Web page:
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Held my attention

It was interesting and fast read/listen...bought the next 2 to see what happens down the road with the characters

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Creative, engaging and very well performed.

First of a little note to audible: this is a series of 3 books and they should be linked that way. Small oversight but I mention it because I did end up listening to all 3 and am far to lazy to review them all. They are definitely not stand alone books though and a large part of the power of these books lies in the personal transformation the characters go through in the saga as a whole.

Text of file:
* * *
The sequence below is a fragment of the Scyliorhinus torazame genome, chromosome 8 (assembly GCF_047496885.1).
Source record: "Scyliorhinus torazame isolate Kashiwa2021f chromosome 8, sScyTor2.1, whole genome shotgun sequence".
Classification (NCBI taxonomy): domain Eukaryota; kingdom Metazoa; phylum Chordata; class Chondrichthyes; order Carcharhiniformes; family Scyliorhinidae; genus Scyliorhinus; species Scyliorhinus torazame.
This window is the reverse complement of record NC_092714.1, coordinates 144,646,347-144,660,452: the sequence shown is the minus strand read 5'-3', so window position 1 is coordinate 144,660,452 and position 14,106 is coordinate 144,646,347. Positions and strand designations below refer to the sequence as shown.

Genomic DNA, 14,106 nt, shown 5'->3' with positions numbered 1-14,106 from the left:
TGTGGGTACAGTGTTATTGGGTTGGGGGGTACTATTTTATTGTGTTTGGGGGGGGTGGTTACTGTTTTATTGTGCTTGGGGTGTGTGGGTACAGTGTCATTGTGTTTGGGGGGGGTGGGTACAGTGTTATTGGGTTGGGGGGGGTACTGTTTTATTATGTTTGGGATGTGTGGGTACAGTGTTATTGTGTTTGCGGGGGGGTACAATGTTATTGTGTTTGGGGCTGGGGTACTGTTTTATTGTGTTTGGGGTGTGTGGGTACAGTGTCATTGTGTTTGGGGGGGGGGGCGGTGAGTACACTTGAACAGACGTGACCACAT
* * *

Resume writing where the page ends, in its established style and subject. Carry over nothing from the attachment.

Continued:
I enjoyed these books a lot. Barker creates a bleak world, ruled by class structures and religions in which magic and sorcery is seen as the cause of much of its downfall. Of course the main character, Girton, whose story is told using first person narrative, also has magic ability and is both a jester and a fine assassin. Although he is handicapt by a club foot, Barker does not make the mistake of making this about Girton overcoming such misfortune, something I was afraid would happen when I read summaries of the story, but the perception of people he comes into contact with does play a role. Barker does a very good job fleshing out characters, is strong in her ability to describe scenes of battle and moves through the story at a nice pace.

As far as narration is concerned, Jameson is one of the true masters out there and he does an incredible job here as well.